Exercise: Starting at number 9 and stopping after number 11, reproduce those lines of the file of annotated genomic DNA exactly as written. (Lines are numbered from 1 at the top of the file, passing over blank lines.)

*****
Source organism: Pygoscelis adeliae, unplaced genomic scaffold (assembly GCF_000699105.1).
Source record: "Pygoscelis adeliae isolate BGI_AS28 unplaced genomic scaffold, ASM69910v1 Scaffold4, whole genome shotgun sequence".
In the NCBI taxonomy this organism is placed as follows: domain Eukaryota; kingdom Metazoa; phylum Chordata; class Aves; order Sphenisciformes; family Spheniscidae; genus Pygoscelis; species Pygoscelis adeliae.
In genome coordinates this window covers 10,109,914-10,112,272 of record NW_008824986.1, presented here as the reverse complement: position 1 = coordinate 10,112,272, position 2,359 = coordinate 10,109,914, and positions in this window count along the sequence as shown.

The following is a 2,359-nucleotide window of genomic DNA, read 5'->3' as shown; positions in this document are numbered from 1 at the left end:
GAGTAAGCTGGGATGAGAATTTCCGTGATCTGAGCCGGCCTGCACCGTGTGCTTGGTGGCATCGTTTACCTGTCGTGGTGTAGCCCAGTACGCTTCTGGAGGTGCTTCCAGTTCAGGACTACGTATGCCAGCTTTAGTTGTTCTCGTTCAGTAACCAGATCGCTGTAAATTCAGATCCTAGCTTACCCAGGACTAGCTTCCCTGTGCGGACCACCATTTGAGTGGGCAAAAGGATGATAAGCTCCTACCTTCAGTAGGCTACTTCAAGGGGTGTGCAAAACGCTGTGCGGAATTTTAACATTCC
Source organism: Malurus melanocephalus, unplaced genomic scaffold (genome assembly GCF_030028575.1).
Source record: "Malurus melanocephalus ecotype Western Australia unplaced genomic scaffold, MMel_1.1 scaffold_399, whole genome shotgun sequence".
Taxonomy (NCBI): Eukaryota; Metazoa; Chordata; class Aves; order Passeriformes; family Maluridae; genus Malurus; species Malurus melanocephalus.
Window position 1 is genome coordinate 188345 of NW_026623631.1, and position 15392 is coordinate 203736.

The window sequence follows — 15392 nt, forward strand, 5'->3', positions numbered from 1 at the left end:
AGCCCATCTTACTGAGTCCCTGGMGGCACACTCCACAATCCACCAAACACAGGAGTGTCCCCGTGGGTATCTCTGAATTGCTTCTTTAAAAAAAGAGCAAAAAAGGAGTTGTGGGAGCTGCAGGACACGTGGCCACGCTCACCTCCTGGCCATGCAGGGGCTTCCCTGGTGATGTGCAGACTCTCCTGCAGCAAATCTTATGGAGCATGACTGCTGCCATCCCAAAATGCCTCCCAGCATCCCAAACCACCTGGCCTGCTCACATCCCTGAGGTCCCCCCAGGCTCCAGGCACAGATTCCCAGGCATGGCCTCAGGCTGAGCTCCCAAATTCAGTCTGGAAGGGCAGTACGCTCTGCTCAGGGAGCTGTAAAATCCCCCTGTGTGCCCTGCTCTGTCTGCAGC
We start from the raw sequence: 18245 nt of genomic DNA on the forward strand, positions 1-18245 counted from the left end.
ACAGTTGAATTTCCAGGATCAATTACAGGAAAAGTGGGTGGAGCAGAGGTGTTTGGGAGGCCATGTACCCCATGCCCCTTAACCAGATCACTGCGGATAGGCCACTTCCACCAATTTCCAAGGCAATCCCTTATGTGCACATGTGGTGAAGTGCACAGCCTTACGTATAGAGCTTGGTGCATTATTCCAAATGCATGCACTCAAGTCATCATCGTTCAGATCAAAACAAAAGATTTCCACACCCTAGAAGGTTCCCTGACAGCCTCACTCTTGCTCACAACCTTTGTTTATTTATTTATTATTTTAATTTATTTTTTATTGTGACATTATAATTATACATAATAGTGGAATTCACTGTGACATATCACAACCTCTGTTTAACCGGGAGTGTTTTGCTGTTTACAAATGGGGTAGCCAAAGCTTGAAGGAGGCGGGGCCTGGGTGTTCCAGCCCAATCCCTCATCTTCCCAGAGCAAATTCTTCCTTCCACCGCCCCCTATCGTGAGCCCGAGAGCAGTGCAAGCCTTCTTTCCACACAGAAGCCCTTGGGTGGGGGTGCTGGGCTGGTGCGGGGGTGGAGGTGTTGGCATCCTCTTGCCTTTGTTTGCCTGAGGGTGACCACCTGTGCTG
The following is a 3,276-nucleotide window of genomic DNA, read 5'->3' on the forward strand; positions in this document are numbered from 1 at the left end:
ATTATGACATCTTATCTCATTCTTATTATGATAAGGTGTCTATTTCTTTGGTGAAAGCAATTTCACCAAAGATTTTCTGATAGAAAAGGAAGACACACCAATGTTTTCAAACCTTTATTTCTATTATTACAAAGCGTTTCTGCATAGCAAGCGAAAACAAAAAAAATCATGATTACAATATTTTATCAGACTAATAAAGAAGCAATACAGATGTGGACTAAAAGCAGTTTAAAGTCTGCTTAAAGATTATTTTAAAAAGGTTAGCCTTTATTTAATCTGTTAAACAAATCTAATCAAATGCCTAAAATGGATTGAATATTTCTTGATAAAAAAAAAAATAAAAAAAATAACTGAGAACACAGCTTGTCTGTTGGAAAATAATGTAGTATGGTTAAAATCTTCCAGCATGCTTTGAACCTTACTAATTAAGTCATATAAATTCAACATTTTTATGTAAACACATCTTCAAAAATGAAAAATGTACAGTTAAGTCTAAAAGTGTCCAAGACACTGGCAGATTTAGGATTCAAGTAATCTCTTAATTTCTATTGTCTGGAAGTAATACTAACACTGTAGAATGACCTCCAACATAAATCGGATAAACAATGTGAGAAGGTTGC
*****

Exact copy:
Taxonomy (NCBI): Eukaryota; Metazoa; Chordata; class Aves; order Passeriformes; family Maluridae; genus Malurus; species Malurus melanocephalus.
Window position 1 is genome coordinate 188345 of NW_026623631.1, and position 15392 is coordinate 203736.

The window sequence follows — 15392 nt, forward strand, 5'->3', positions numbered from 1 at the left end: